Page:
2. To produce a certificate meeting the required specifications.

With the choice of three possible constructions of what the twofold task entailed, the Privy Council chose the one placing the lightest burden on the sellers. [24] The Privy Council even noted that no case law existed to aid in this choice, making this case a leading and landmark authority on construing force majeure clauses.

The sellers, as per the Privy Council’s construction, were only required to issue a document certifying the occurrence of a force majeure event (i.e. the first limb of the tripartite state of affairs set out above). [25] Accordingly, the other two rejected constructions would have required, on the one hand, certification of all three of those components, and on the other, certification of two parts (permitting the omission of impossibility).

As a matter of construction, the PrivyCouncil found that the express language of the force majeure clause merely required the certificate, as a document, to be added to the tripartite state of affairs. [26] In other words, the tripartite state of affairs did not need to both exist in fact and repeated in the certificate. To require the certificate to attest to all three limbs would be of no practical value and would entail a semi-judicial investigation. [27]

Attesting to not only the existence of force majeure but also to its effects on a transaction is an inquiry into complex facts that would need to be conducted again at the litigation stage, even if appropriately held by the independent authority. [28] In short, only the force majeure needs to be identified by the certificate. The parties do not intend for the certificate to be a substitute for proof of the force majeure.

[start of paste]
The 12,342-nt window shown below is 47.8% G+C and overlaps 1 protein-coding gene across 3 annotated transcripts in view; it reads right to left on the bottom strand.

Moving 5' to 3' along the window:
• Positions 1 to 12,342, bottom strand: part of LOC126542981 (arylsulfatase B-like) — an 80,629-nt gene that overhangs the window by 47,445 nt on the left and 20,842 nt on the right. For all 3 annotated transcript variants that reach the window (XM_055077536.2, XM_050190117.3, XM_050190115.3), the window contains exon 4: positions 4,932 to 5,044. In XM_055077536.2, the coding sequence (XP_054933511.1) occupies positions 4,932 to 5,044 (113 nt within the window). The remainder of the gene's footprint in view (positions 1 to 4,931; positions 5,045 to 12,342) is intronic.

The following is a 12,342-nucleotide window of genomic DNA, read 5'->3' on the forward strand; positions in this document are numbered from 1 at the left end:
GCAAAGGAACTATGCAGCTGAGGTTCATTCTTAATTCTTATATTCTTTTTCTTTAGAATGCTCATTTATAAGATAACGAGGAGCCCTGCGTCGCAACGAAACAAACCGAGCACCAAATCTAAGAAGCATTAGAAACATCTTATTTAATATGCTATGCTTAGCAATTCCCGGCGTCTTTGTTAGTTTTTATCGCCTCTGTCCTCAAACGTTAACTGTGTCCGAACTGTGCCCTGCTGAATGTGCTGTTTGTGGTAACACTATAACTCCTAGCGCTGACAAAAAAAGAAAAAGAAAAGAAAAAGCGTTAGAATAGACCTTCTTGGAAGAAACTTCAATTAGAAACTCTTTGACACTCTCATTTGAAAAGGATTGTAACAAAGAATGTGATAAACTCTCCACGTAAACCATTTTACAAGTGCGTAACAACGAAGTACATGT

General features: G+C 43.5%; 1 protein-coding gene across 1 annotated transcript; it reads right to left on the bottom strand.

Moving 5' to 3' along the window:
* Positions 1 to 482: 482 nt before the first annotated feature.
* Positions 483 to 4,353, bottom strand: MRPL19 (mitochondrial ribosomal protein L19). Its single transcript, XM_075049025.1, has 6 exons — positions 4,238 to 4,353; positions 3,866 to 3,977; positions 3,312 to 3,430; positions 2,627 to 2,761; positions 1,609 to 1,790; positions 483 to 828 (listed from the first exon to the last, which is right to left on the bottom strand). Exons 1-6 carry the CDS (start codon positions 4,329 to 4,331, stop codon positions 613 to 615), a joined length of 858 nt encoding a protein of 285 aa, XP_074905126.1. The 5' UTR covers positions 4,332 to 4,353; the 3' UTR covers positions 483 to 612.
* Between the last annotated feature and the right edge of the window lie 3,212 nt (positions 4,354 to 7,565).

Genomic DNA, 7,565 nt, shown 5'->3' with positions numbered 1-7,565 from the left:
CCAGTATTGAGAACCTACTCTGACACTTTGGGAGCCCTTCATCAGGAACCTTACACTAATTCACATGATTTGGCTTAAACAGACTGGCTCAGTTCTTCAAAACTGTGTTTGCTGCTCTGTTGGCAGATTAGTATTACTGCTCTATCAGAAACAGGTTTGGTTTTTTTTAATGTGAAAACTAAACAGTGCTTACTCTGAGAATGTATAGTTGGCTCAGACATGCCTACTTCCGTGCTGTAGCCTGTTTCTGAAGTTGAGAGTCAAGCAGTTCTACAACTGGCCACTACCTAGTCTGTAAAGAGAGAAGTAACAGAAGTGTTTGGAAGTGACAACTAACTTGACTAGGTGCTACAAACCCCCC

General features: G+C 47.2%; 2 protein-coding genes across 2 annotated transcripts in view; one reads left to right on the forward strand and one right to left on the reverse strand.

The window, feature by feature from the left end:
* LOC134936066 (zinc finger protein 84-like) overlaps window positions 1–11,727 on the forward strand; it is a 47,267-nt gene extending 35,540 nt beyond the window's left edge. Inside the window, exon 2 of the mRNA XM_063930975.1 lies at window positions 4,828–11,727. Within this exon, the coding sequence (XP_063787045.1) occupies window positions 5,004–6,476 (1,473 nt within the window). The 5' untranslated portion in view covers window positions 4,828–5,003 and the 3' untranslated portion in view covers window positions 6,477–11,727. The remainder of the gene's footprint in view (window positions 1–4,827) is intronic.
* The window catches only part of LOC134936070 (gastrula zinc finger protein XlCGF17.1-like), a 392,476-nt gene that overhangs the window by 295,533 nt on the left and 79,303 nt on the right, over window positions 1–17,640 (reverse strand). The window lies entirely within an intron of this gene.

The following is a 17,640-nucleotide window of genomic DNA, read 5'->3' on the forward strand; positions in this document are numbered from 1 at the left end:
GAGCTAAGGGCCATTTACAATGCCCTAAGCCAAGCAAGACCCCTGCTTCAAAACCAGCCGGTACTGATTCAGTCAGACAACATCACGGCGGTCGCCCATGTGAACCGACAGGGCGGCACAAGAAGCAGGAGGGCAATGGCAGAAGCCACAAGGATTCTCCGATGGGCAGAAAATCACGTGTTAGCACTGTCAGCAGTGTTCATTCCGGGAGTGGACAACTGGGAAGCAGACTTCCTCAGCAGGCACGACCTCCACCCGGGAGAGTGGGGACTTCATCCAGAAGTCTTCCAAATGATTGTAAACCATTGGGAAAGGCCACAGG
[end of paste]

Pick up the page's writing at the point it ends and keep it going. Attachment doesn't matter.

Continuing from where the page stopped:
Where the certificate attesting to all three limbs to the tripartite state of affairs would have practical value, although not being a requirement to satisfy the force majeure clause, is in the event of a challenge to the party relying on it. [29] To have a comprehensive certificate would be a useful piece of evidence allaying suspicions that the relying party has fabricated excuses to avoid performing its contractual duties.

Furthermore, an independent authority would be in a better position than an entity after the fact to conclude a bona fide, contemporaneous and accurate assessment of the conditions and force majeure at the appropriate time and place.

The Privy Council’s policy finding is tothe need to draft force majeure clauses in clear language. It would have been possible for the one in question to have required that the certificate establish all or part of the requisite tripartite state of affairs, not just the existence of force majeure.

Less authoritative than the Privy Council, the Ontario Court ofAppeal dealt with the question of whether a particular force majeure clause refers to occurrences suffered only by one party or to those born by each party. [30] The business relationship between the parties was one of the supply and distribution of natural gas to the buyer’s customers (under separate agreements).

This case concerns a poorly drafted force majeure clause containing latent ambiguity. Notwithstanding, the Court did not need recourse to extrinsic evidence.

The provision reads as follows:

XI Force Majeure
In the event of either Buyer or Seller being rendered unable, wholly or in part, by force majeure to perform or comply with any obligation or condition hereof or any gas sales contract into which these General Terms and Conditions are incorporated, such party shall give notice and full particulars of such force majeure in writing or by telegraph to the other party as soon as possible after the occurrence of the cause relied on, and the obligations of the party giving such notice, other than obligations to make payments of money then due, so far as they are affected by such force majeure, shall be suspended during the continuance of any inability so caused but for no longer period, and such cause shall as far as possible be remedied with all reasonable dispatch.